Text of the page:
Waiting Games

Posted by George Hamlin
on Monday, April 18, 2022

Today, it’s difficult for railfans and railroaders to interact, especially in the realm of operations.  With the exception of passenger trains, there aren’t many places where “civilians” can encounter crew members on a regular basis.  Railroad facilities are almost universally off-limits, and modern locomotives seem to have elevated engineers and conductors literally higher above the people that they are passing by on the ground than was the case previously, at least in the diesel era.

One thing they still have in common, however, is their joint familiarity with the phrase “hurry up and wait”.  While I believe that this was applied originally to military operations, it certainly covers the rail field.  Take for, example, the picture above, of a crew member sitting patiently, chin on his hand, awaiting departure.  Since this photo was taken on October 17, 1971, this is almost certainly a fireman, and not a conductor; the latter would be aboard the caboose, way out of sight to the rear, and probably be accompanied by a brakeman, as well.

Passenger trains have fixed departure and arrival times, at least in theory (and more likely achievable at the beginning of the run that at the other end); freights, like the one depicted here may be “regularly scheduled”, but in most cases, “down to the minute” (or even hour…) probably doesn’t apply.  And just because the train eventually begins moving doesn’t mean that waiting is necessarily over for this trip.

With the advent of fewer instances of multiple-mainline operations in the post-World War II era, many crew districts were effectively single-tracked, which lead to meets, and more waiting.  The bane of crews’ existence became the disembodied voice of the dispatcher on the radio with the happy information that “Train XX, you’ll be going in at (name of siding) for three”, which translates as your train will be sidelined while three other movements pass by on the main; hopefully there isn’t too much time between them.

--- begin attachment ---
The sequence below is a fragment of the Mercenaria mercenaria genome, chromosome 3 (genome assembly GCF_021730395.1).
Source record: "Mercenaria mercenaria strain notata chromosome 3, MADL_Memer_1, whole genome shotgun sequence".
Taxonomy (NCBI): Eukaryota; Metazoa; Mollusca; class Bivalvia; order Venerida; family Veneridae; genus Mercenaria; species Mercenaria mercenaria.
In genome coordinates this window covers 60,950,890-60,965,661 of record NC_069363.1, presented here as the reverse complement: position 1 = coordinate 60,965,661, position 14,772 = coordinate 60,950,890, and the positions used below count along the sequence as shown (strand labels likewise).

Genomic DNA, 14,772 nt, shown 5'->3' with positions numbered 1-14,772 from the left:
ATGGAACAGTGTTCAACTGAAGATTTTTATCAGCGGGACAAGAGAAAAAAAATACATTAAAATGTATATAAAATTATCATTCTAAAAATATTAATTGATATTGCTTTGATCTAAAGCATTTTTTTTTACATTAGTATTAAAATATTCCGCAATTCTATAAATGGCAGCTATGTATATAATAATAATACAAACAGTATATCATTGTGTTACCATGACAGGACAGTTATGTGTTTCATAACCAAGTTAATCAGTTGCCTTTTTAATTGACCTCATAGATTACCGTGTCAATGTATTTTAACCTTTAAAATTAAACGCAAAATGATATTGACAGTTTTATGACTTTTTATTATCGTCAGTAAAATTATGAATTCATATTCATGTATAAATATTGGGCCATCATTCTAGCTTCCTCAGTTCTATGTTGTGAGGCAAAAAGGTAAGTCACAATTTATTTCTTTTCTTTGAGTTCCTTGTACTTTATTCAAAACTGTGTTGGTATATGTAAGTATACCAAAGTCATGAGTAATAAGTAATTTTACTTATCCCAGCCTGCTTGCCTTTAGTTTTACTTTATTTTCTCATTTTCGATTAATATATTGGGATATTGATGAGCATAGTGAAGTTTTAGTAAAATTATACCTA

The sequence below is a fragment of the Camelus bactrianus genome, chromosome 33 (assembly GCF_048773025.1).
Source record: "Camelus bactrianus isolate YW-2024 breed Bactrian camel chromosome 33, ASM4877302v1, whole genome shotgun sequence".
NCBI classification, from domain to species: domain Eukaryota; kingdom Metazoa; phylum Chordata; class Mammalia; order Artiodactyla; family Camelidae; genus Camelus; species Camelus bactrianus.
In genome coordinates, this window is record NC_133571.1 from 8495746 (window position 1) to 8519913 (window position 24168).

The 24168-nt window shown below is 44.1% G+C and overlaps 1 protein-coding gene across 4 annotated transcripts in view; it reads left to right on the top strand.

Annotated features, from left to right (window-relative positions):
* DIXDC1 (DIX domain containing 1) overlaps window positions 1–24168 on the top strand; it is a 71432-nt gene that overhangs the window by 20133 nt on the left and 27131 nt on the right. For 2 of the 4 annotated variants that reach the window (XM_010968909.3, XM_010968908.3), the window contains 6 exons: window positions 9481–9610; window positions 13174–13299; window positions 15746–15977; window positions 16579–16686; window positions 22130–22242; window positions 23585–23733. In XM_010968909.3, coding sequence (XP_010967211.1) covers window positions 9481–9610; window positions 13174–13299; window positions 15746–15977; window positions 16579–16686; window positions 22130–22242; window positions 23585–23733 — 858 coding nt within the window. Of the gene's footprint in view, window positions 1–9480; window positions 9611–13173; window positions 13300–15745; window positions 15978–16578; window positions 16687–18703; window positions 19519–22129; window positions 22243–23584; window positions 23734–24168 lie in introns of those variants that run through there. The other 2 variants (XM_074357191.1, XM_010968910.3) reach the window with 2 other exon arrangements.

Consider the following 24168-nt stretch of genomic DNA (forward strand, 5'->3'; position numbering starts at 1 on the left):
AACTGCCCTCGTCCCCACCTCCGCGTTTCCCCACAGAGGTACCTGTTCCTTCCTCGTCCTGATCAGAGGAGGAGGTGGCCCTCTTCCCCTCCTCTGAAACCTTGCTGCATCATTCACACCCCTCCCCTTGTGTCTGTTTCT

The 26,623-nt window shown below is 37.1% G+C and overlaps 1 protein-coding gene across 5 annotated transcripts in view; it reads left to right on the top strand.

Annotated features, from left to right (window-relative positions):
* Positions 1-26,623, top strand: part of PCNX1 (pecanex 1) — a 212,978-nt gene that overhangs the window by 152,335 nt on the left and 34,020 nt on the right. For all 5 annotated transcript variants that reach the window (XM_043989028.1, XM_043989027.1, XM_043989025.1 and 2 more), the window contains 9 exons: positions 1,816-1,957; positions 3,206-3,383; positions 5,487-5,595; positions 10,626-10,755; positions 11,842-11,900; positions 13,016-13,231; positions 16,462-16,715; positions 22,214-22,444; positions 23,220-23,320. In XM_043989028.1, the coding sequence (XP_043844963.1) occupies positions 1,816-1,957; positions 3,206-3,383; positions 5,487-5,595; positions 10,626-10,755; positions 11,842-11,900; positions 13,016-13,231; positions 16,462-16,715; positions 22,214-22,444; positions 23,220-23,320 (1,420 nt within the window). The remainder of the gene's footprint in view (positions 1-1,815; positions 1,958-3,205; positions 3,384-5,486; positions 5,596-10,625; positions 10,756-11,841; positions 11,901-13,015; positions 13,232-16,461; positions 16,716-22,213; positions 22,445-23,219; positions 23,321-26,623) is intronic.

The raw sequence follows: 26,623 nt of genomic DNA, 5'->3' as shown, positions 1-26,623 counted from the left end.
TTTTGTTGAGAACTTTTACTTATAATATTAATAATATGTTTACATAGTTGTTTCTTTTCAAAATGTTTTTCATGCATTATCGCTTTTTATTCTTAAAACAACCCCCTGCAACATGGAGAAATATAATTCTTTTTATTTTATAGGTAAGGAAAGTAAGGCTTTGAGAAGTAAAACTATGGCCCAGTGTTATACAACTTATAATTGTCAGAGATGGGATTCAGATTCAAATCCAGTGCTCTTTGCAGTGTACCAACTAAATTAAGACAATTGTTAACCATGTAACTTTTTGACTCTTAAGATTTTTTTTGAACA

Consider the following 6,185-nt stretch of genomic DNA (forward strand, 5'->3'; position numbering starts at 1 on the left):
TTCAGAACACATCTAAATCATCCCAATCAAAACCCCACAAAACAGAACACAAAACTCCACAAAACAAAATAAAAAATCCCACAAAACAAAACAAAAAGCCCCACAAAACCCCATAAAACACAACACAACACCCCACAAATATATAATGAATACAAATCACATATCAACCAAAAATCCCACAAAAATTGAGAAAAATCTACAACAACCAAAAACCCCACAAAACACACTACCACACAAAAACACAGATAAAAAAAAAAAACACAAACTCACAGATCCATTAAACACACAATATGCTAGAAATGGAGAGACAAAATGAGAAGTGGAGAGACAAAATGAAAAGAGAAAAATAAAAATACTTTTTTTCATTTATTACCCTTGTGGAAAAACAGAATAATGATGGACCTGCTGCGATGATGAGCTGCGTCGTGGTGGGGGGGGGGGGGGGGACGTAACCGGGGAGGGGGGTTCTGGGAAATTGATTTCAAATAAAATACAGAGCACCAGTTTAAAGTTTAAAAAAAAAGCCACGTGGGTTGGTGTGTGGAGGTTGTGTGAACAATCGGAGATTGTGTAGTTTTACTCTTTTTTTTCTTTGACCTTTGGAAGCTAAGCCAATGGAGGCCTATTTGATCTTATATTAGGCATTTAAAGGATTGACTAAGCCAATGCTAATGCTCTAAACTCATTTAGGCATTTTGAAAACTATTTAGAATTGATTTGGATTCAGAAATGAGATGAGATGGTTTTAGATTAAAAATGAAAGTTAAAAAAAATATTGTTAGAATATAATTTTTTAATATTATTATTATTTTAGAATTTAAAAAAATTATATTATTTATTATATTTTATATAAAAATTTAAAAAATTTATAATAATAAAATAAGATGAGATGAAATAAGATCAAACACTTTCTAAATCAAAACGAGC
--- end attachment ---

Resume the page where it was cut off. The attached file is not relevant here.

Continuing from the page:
Railfans have to endure the same waits, of course, but we’re doing this deliberately, willingly, on our own time.  Nonetheless, it can get frustrating, especially when the crew has been advised of the downtime prior to leaving the initial terminal, and the information isn’t broadcast over the airwaves.

 n the other hand, from a fan’s perspective, the traincrew’s mundane workday assignment can be made much more interesting by the presence of unusual or desirable equipment.  Such was the case here.  While the ex-Pennsylvania Alco C425 heading up this westbound wears the simple (bleak might be a better word) livery of its present master, the Penn Central, it’s set to head west from the Milwaukee Road’s Bensenville yard. The MILW at this point was leasing power from the PC, and of course, received only the best units from the eastern carrier, although in fairness, this is a “second-generation” diesel, and the Milwaukee still had plenty of EMD F-units in its employ.

Sometimes, there is an actual benefit from waiting, at least from a fan’s perspective.  Alco’s have been known to produce immoderate eruptions of exhaust after idling for a long period of time; this can be fun to see, and photograph.  As viewed below, the 2440 and its two colleagues didn’t disappoint in this respect when the highball was eventually given; enjoy the now-long ago show. 

Had a chase ensued, we probably would have been eager to have found out where this train would be “put in the hole” to wait, in the hope that such a display would repeat.  The crews, however, simply had to endure the wait(s), and hope that they could get over the road before being caught by the hours of service rules, which (wait for it) would likely have involved even more ... waiting.

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